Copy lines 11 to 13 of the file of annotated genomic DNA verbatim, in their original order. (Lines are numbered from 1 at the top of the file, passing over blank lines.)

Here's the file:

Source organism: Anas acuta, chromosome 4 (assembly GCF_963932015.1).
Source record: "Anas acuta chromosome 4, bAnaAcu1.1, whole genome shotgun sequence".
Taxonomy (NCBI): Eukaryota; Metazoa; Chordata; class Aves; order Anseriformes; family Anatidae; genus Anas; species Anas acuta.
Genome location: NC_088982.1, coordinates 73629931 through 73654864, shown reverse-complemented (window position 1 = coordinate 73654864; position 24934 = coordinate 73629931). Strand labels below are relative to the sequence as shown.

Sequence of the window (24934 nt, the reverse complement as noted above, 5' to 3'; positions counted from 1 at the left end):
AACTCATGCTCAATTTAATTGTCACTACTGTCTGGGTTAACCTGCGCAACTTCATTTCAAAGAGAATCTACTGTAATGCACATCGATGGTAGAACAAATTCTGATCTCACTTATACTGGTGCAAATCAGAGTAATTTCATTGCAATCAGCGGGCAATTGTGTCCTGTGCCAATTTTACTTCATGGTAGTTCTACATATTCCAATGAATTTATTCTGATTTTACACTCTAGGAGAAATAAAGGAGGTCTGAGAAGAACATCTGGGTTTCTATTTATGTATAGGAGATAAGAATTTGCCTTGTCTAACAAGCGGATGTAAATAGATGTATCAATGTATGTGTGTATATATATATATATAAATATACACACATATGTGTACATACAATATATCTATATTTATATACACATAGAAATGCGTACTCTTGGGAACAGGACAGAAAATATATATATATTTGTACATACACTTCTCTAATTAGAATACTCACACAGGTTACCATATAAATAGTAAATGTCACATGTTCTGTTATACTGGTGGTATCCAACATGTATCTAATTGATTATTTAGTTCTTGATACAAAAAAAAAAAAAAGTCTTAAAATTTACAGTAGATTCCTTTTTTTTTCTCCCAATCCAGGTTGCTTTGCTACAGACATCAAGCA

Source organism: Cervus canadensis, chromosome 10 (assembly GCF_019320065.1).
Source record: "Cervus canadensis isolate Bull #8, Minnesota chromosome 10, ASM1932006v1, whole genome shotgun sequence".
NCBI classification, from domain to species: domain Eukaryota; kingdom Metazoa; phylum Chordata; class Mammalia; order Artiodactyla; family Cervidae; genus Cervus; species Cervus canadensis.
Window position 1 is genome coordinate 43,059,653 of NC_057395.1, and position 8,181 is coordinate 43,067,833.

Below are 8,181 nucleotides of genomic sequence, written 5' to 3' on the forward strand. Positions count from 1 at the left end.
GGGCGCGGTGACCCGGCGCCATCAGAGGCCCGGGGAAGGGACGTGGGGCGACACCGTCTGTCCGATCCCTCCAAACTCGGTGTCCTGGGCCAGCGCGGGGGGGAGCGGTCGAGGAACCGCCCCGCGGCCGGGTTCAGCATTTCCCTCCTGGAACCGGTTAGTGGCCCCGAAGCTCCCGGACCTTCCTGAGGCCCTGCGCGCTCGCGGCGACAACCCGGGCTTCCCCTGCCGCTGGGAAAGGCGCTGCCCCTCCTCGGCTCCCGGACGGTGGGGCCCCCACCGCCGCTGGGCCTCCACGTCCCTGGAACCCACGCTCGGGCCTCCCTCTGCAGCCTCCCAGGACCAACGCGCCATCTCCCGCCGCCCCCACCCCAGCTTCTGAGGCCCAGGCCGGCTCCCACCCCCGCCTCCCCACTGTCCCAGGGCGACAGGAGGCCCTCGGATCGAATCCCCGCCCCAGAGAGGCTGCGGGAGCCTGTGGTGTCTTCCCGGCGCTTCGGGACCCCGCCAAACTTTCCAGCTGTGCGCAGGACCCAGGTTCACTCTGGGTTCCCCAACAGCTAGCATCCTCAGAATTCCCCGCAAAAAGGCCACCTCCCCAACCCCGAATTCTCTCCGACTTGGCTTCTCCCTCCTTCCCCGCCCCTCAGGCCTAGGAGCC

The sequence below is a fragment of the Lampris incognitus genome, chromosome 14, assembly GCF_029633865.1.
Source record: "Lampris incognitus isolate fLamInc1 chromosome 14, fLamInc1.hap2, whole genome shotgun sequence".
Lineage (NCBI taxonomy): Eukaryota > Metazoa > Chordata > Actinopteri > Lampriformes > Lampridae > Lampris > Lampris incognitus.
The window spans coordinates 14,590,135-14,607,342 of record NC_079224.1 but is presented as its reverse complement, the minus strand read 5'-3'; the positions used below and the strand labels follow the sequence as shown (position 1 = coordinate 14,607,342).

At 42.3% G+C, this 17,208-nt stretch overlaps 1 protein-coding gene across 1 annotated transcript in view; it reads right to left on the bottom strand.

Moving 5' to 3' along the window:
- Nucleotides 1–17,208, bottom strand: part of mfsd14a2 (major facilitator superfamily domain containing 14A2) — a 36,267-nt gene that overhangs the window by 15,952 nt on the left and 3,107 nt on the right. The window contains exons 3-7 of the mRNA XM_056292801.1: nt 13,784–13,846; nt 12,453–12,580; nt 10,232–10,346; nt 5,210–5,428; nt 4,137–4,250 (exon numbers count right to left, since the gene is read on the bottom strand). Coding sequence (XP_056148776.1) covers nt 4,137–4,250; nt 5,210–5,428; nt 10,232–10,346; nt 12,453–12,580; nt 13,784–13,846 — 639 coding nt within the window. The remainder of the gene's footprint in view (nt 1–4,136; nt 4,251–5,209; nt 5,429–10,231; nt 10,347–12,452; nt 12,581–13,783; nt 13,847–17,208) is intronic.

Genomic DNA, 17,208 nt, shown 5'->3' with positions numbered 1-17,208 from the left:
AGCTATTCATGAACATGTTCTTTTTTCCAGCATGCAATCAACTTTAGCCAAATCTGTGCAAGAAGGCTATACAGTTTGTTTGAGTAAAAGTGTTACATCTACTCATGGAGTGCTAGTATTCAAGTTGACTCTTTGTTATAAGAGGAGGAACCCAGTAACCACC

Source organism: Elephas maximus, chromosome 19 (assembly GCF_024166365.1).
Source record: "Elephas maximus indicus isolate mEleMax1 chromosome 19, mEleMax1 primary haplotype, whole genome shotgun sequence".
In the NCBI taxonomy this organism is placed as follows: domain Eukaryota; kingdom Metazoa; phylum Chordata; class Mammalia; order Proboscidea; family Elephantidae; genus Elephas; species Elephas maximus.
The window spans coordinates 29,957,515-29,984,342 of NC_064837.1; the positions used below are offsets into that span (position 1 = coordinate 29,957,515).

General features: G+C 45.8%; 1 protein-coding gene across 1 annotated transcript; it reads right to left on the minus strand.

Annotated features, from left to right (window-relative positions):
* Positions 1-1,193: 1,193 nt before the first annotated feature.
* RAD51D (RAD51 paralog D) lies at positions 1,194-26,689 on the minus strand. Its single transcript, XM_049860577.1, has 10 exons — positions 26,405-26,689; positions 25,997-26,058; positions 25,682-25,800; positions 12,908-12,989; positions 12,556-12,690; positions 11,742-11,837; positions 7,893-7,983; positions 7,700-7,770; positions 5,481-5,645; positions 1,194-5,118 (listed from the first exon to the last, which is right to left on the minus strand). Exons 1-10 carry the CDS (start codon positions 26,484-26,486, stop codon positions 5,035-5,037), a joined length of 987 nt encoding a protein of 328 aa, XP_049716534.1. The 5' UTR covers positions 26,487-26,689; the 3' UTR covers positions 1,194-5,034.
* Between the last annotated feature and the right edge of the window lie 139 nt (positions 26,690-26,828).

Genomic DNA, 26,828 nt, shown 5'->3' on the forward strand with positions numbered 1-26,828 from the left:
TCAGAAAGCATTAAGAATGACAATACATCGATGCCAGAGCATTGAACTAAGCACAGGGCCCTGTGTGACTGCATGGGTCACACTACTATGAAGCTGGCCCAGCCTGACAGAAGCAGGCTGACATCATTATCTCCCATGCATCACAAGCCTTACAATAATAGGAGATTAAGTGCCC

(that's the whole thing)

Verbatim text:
Below are 8,181 nucleotides of genomic sequence, written 5' to 3' on the forward strand. Positions count from 1 at the left end.
GGGCGCGGTGACCCGGCGCCATCAGAGGCCCGGGGAAGGGACGTGGGGCGACACCGTCTGTCCGATCCCTCCAAACTCGGTGTCCTGGGCCAGCGCGGGGGGGAGCGGTCGAGGAACCGCCCCGCGGCCGGGTTCAGCATTTCCCTCCTGGAACCGGTTAGTGGCCCCGAAGCTCCCGGACCTTCCTGAGGCCCTGCGCGCTCGCGGCGACAACCCGGGCTTCCCCTGCCGCTGGGAAAGGCGCTGCCCCTCCTCGGCTCCCGGACGGTGGGGCCCCCACCGCCGCTGGGCCTCCACGTCCCTGGAACCCACGCTCGGGCCTCCCTCTGCAGCCTCCCAGGACCAACGCGCCATCTCCCGCCGCCCCCACCCCAGCTTCTGAGGCCCAGGCCGGCTCCCACCCCCGCCTCCCCACTGTCCCAGGGCGACAGGAGGCCCTCGGATCGAATCCCCGCCCCAGAGAGGCTGCGGGAGCCTGTGGTGTCTTCCCGGCGCTTCGGGACCCCGCCAAACTTTCCAGCTGTGCGCAGGACCCAGGTTCACTCTGGGTTCCCCAACAGCTAGCATCCTCAGAATTCCCCGCAAAAAGGCCACCTCCCCAACCCCGAATTCTCTCCGACTTGGCTTCTCCCTCCTTCCCCGCCCCTCAGGCCTAGGAGCC

The sequence below is a fragment of the Lampris incognitus genome, chromosome 14, assembly GCF_029633865.1.